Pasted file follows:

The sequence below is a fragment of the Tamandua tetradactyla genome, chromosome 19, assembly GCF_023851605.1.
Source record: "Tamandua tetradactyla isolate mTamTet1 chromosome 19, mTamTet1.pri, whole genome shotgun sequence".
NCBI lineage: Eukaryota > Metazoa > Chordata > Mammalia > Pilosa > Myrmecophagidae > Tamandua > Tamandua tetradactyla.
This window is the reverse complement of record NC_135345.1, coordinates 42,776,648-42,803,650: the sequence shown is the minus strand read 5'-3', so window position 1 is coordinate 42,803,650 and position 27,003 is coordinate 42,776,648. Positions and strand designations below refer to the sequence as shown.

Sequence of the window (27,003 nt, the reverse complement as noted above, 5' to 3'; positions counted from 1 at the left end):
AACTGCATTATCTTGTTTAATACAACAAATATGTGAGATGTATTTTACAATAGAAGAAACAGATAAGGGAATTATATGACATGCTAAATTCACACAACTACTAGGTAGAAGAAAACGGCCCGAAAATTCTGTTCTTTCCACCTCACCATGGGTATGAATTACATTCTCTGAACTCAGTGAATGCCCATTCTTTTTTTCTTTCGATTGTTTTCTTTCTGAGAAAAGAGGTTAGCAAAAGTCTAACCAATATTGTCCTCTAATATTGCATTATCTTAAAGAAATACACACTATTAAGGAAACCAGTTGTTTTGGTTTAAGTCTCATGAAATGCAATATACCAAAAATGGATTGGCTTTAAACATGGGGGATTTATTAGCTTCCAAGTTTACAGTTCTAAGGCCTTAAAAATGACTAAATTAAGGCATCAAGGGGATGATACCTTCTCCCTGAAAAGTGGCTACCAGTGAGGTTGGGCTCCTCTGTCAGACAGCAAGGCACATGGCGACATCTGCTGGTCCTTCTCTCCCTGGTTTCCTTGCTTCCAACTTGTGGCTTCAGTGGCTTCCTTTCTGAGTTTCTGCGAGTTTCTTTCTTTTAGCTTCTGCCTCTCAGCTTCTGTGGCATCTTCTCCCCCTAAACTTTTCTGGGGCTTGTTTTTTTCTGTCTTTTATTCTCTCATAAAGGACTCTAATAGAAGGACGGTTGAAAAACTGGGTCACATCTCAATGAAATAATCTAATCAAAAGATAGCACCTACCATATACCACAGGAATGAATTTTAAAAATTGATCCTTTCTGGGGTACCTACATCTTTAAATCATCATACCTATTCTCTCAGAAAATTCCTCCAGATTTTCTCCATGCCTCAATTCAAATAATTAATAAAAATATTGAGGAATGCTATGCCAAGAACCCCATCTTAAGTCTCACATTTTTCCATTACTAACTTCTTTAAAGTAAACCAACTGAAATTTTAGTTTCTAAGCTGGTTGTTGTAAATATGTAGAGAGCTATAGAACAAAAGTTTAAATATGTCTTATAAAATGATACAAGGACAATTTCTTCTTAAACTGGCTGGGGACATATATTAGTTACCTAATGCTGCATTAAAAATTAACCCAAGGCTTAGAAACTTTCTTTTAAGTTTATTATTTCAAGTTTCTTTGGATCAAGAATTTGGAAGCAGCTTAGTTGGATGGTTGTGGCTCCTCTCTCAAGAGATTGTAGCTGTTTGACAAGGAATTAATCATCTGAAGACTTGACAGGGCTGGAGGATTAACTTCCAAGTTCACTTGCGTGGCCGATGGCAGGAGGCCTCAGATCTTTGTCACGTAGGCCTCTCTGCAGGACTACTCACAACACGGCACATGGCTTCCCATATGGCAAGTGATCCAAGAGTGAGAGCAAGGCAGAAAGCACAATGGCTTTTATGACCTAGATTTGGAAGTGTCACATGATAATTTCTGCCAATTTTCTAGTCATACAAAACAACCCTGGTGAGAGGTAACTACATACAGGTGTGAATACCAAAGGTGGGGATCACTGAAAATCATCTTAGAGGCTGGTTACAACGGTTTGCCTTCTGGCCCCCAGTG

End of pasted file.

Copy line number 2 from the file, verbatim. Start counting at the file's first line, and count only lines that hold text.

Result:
Source record: "Tamandua tetradactyla isolate mTamTet1 chromosome 19, mTamTet1.pri, whole genome shotgun sequence".